Shakespeare based much of All’s Well That Ends Well on Giovanni Boccaccio’s Decameron, a collection of one hundred novellas wrapped around a frame story. Boccaccio was a Florentine writer of the fourteenth century who wrote in the Italian vernacular, thereby making the Decameron popular among the middle class, as opposed to scholars who shunned anything not written in Latin. The Decameron, which means literally ‘‘ten days,’’ is ostensibly the tale of ten people (seven women and three men), who are hiding out in the hills above the city of Florence during an outbreak of the Black Plague. Each day, they take turns telling stories in order to pass the time. Many of their stories are retellings of folk tales.
Boccaccio’s Decameron influenced many writers, beginning with Geoffrey Chaucer, also a fourteenth-century writer, who adopted some of the Italian writer’s ideas for The Canterbury Tales, which is commonly acknowledged as the first work of poetry written in English. The Canterbury Tales adopts a similar frame story; an assembled group of pilgrims takes turns telling each other stories on a sojourn from London to Canterbury.
Even if Shakespeare was not directly influenced by the Decameron, he almost certainly was familiar with The Palace of Pleasure, a work by William Painter closely based on the Decameron. Painter’s thirty-eighth story in the collection is about Giletta di Narbona, the daughter of a physician who cures the King of France. In return, she asks the king if she can marry Beltramo, the Count of Rossiglione. Though the king complies, the count escapes to Florence. Giletta follows him, seduces him against his knowledge, and becomes pregnant with twin boys. When the scheme is revealed, the count promptly apologizes and becomes a willfully faithful husband. In Shakespeare’s telling, he added the characters of Parolles, the countess, and Lafew in order to give the story more depth.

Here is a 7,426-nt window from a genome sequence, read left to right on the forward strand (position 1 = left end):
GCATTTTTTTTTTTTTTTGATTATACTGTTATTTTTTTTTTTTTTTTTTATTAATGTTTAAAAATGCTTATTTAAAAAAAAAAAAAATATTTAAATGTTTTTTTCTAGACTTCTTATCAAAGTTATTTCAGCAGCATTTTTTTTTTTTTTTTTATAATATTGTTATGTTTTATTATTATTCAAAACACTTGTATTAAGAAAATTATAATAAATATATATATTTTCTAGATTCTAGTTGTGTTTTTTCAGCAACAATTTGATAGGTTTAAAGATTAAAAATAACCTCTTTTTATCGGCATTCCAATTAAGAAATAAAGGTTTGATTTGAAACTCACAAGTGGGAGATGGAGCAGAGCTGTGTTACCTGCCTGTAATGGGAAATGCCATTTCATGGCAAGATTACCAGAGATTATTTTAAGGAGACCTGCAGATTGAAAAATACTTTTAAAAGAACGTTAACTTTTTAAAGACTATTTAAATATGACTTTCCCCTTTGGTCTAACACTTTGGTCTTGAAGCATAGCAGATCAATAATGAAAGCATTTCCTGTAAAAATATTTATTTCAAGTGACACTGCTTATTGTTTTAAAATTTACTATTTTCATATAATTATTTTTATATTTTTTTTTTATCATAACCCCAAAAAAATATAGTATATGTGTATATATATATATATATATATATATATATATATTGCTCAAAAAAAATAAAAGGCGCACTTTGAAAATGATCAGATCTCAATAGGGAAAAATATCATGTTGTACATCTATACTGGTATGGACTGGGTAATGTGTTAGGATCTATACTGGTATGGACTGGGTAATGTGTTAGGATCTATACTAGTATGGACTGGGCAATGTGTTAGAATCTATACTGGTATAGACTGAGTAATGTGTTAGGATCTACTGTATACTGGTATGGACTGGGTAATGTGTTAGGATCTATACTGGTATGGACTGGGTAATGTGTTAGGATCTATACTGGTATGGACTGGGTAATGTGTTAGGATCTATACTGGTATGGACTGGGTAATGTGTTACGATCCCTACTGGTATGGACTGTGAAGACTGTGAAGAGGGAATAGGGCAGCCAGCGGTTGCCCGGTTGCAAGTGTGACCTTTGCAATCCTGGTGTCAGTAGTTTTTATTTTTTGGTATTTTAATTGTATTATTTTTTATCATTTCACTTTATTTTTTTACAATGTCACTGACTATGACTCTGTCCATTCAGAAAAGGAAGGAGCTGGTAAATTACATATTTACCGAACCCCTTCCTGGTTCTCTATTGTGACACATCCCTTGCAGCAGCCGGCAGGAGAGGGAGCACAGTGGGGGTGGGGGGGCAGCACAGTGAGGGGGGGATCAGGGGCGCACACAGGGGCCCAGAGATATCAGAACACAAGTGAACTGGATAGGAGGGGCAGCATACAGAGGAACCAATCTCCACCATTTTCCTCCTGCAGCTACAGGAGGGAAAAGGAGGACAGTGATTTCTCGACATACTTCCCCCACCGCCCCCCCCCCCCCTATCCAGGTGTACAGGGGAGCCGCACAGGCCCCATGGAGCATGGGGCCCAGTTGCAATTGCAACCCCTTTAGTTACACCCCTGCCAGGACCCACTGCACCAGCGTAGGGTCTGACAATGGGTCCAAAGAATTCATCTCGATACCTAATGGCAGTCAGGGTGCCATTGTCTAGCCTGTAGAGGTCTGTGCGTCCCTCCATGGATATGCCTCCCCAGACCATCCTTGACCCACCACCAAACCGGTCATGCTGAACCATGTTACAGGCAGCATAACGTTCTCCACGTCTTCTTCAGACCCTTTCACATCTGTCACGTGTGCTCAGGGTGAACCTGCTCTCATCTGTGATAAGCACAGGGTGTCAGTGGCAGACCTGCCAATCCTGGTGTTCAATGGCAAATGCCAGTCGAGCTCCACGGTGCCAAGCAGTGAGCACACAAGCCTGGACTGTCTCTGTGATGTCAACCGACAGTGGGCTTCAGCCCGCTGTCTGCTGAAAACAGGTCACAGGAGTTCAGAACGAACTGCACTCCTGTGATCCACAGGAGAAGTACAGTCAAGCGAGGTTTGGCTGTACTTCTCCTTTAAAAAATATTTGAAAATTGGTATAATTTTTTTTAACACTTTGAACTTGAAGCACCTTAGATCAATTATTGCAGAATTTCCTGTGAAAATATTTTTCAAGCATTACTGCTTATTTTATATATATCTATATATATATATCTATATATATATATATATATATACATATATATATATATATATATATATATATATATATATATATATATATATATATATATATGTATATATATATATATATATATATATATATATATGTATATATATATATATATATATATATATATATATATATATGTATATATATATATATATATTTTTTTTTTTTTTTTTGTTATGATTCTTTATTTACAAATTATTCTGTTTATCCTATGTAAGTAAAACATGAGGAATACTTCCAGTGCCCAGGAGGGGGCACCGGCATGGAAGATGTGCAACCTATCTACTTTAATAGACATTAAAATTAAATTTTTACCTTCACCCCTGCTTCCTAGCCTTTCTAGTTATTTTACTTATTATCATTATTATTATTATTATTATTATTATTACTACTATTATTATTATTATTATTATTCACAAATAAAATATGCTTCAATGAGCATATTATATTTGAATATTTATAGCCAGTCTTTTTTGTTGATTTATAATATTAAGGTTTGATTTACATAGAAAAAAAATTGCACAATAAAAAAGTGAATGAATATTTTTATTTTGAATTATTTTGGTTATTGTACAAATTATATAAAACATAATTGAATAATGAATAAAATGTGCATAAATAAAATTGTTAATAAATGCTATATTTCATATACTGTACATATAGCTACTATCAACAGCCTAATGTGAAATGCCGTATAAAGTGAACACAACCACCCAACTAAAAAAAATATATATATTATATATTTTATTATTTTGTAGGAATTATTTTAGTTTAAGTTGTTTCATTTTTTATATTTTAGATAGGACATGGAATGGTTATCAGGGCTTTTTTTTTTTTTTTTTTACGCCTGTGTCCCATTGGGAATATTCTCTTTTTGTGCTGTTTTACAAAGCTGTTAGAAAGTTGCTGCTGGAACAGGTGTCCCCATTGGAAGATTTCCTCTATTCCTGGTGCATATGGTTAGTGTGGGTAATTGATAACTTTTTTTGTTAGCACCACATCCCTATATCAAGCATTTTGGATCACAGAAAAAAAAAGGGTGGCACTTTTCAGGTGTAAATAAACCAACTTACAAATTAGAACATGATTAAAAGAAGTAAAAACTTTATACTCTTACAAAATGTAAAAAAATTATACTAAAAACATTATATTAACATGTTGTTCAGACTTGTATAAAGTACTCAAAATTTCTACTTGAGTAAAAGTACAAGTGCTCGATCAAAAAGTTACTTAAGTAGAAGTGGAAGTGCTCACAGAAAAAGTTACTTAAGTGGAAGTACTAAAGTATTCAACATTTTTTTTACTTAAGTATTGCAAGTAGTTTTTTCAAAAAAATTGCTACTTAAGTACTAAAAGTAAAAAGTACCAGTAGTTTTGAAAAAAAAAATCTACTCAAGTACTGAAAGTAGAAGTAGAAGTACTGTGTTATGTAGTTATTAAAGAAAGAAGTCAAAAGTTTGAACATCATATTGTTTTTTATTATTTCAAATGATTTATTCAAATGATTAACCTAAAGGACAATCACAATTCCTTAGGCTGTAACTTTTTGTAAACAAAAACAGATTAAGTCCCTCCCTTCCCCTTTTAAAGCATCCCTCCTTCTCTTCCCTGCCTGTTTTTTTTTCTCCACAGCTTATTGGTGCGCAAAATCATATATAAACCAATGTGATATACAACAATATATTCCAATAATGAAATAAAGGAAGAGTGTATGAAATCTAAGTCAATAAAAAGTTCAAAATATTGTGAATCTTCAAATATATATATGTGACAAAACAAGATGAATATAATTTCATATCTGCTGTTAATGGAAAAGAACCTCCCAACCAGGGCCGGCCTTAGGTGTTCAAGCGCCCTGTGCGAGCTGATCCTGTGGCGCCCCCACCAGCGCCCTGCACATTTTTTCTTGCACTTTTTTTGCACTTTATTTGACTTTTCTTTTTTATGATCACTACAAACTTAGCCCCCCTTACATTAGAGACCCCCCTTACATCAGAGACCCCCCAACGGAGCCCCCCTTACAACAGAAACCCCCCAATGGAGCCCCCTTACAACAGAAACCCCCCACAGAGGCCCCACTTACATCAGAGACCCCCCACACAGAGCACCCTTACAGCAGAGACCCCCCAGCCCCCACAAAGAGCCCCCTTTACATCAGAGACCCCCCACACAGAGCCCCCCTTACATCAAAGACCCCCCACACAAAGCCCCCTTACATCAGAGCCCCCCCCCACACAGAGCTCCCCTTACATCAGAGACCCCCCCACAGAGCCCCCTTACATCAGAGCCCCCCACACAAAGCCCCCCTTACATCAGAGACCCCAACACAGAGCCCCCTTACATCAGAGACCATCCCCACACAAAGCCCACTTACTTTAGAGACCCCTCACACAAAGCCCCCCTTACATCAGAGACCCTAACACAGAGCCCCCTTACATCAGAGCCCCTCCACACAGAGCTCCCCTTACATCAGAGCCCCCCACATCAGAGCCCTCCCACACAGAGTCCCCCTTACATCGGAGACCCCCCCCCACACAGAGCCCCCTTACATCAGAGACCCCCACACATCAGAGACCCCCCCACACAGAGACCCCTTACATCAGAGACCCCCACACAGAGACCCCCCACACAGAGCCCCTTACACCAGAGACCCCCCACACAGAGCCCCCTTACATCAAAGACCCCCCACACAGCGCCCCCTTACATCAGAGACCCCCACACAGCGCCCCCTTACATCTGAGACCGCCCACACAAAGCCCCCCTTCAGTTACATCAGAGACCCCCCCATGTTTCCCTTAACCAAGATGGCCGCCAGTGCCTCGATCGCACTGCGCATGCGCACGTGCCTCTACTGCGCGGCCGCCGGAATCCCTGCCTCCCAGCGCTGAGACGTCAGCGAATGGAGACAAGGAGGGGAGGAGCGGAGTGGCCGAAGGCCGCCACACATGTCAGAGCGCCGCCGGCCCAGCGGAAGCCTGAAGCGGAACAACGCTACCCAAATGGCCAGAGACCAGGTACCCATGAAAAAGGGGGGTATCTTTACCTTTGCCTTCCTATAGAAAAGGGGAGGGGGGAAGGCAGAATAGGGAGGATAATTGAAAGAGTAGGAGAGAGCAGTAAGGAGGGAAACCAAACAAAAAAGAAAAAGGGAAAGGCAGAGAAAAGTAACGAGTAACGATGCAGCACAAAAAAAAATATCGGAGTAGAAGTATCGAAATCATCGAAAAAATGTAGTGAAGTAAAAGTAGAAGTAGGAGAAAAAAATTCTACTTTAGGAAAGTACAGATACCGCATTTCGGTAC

Many critics have surmised that Shakespeare based the character of Helena on Christine de Pizan, an early-fifteenth-century writer who was the daughter of the famous Venetian physician and astronomer Tommaso di Benvenuto da Pizzano. De Pizan was the first widely known female writer, well-regarded, who exhibits many of the admirable traits with which Shakespeare endowed Helena. Her Book of the City of Ladies is widely regarded as a proto-feminist masterpiece.
(extracted from) Shakespeare for Students:Critical Interpretations of Shakespeare’s Plays & Poetry, Second Edition, Volume 1, authored by Anne Marie Hacht & Cynthia Burnstein, published by Thomson-Gale, 2007